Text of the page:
At John Stanford International, we follow a program of balanced literacy. This is s research-based approach
to teaching literacy from Columbia University Teachers College
. All literacy instruction is aligned with Common Core State Standards
. The balanced literacy approach includes the following components:Readers' Workshop:
The Reading Workshop consists of mini-lessons on reading strategies, time for practice of those strategies in the form of partner reading and independent reading, and conferencing with the teacher who can offer immediate feedback.Writers' Workshop:
The writing workshop consists of mini-lessons on writing strategies, independent writing time, and 1:1 conferencing to offer feedback and guidance. Similar to the Reading Workshop, We teach a mini lesson to the whole class. As they write, we move through the room and conference a few minutes with each child. These conferences are very simple and take a few minutes. The goal is to guide them to improve their writing based on what they are ready for in terms of ability.WordStudy (sometimes known as phonics):
This component is the decoding of the language or how to sound out the words to read and write. This can come in the form of sight words and within word pattern work like long vowels and silent e combination sounds.Interactive Read-a-loud:
This critical but short piece of a balanced literacy program are the times when we read a high interest book and ask inference, prediction, connections to self, etc. questions during the reading. The goal is to foster comprehension. It doesn't work if a child can read but has no understanding of what s/he is reading. The read-a-loud also models fluency so the learner can hear what words should sound like when read with expression.Shared Reading:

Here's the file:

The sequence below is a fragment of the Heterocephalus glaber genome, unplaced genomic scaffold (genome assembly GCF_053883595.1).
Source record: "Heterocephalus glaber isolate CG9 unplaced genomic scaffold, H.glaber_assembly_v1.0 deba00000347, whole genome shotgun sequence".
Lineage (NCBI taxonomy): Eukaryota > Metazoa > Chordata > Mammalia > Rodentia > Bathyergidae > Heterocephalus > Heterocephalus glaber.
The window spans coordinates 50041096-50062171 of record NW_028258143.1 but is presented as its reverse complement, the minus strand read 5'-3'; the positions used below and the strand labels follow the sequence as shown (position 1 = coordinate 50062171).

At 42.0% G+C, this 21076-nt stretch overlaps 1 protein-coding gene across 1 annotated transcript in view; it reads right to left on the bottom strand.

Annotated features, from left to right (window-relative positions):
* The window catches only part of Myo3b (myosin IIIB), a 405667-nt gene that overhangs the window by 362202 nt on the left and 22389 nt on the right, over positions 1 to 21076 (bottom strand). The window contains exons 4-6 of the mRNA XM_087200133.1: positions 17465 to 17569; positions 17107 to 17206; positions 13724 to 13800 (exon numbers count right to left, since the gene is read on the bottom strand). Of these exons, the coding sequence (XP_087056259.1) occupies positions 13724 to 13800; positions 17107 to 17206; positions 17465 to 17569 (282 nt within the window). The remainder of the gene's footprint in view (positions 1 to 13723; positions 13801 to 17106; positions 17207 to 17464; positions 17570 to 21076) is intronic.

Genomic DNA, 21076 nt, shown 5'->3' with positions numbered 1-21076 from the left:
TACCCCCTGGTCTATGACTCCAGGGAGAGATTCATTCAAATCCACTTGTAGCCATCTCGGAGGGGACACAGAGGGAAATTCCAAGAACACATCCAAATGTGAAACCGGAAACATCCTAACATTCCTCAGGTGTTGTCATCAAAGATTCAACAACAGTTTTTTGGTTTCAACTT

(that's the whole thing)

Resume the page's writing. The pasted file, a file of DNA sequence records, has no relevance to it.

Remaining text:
These are the times when the whole class reads texts like poems, chants and morning messages together. Again, this fosters fluency in that everyone is practicing at the same time so they can hear each other speak. We try to regularly introduce rich words (e.g. independence, peace, robust) to expose them to difficult concepts and to enrich their vocabulary.
Starting on day one of their kindergarten year, EVERY student spends half the day learning entirely in one of our immersion languages--Spanish or Japanese. In the immersion classroom, teachers speak only in their immersion language, supporting the acquisition of the immersion language through the content of math, science and/or social studies. In addition to the immersion teacher, immersion classrooms are staffed by an instructional assistant or Intern who is fluent in the immersion language.
John Stanford International teaches to the Common Core and State Standards in math using Math in Focus
and other supplemental resources.
Here is the Math in Focus presentation
from Math Night from Marleen and Debbie from the SPS Math Department.
We follow the Seattle Public School (SPS) District Science Curriculum
* some units are translated into Spanish and Japanese for use in the immersion classroom.